On the morning of March 20, 2020, a solar eclipse will pass over all of Europe, visible from Turkey to Greenland. A decade ago, that probably wouldn't have mattered to anyone except people who love astronomy (and all the schoolchildren building pinhole cameras to observe the sun.) But now, three percent of Europe's electricity grid comes from solar power, making the March event a proving ground for this renewable energy technology.
In the span of two hours, 35,000 megawatts of electricity will fade from the grid, and then return. To put that in perspective, a typical coal plant in the United States generates about 600 megawatts. The European Network of Transmission System Operators for Electricity (ENTSO-E) calls the eclipse an "unprecedented test for Europe's electricity system."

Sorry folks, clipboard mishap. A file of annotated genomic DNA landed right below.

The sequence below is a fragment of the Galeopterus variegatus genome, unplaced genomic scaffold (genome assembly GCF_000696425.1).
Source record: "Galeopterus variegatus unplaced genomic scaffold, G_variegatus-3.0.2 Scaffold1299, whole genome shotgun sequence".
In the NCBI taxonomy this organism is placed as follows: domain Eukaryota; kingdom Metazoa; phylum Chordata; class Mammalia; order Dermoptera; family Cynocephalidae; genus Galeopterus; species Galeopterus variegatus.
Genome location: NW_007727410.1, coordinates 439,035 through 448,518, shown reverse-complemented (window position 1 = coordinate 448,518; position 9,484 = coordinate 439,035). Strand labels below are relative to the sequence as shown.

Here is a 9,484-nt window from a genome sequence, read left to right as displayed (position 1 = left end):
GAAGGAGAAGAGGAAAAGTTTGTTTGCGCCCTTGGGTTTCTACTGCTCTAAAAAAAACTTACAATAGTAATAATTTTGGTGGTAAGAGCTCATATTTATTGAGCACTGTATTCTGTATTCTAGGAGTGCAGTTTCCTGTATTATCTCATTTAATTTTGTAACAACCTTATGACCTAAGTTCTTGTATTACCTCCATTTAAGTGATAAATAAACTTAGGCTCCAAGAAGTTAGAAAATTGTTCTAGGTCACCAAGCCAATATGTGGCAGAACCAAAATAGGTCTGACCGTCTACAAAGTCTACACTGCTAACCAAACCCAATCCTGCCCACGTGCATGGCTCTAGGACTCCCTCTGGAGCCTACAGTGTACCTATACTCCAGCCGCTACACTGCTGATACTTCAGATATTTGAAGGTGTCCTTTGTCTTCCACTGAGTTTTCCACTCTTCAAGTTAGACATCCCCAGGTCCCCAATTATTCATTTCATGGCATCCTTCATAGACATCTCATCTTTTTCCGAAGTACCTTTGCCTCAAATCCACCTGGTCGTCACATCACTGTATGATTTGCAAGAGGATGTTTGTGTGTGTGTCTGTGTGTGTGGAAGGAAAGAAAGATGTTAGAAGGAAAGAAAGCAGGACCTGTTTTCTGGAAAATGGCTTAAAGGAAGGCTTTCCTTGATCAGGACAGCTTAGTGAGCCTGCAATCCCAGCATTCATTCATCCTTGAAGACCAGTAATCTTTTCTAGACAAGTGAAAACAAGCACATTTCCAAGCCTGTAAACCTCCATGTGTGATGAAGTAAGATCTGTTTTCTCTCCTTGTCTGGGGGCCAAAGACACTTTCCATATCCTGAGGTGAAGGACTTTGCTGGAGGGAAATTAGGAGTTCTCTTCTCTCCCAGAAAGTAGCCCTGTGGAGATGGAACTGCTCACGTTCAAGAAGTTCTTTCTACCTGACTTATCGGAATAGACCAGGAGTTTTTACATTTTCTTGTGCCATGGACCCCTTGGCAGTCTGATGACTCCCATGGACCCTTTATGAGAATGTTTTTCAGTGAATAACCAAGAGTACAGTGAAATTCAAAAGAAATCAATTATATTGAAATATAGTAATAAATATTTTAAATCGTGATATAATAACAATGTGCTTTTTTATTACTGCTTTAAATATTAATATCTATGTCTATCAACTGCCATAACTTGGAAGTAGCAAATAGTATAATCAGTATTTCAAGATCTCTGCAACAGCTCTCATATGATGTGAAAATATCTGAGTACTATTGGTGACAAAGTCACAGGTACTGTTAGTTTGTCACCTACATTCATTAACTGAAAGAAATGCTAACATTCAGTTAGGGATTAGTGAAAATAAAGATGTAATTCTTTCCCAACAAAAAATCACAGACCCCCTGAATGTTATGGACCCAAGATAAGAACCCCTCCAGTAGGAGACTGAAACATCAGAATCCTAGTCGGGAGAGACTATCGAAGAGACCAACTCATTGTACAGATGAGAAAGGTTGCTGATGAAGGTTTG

“It will have a cascading effect,” ENTSO-E spokesperson Claire Camus told the Financial Times. “It's definitely going to be a challenge for control rooms.”
Luckily, we've known about the solar eclipse for a while. For the past year, energy companies in Europe prepared for the event, and there is now a network of contacts among control rooms all over the continent, hoping to respond more effectively to problems (like power outages) caused by the eclipse.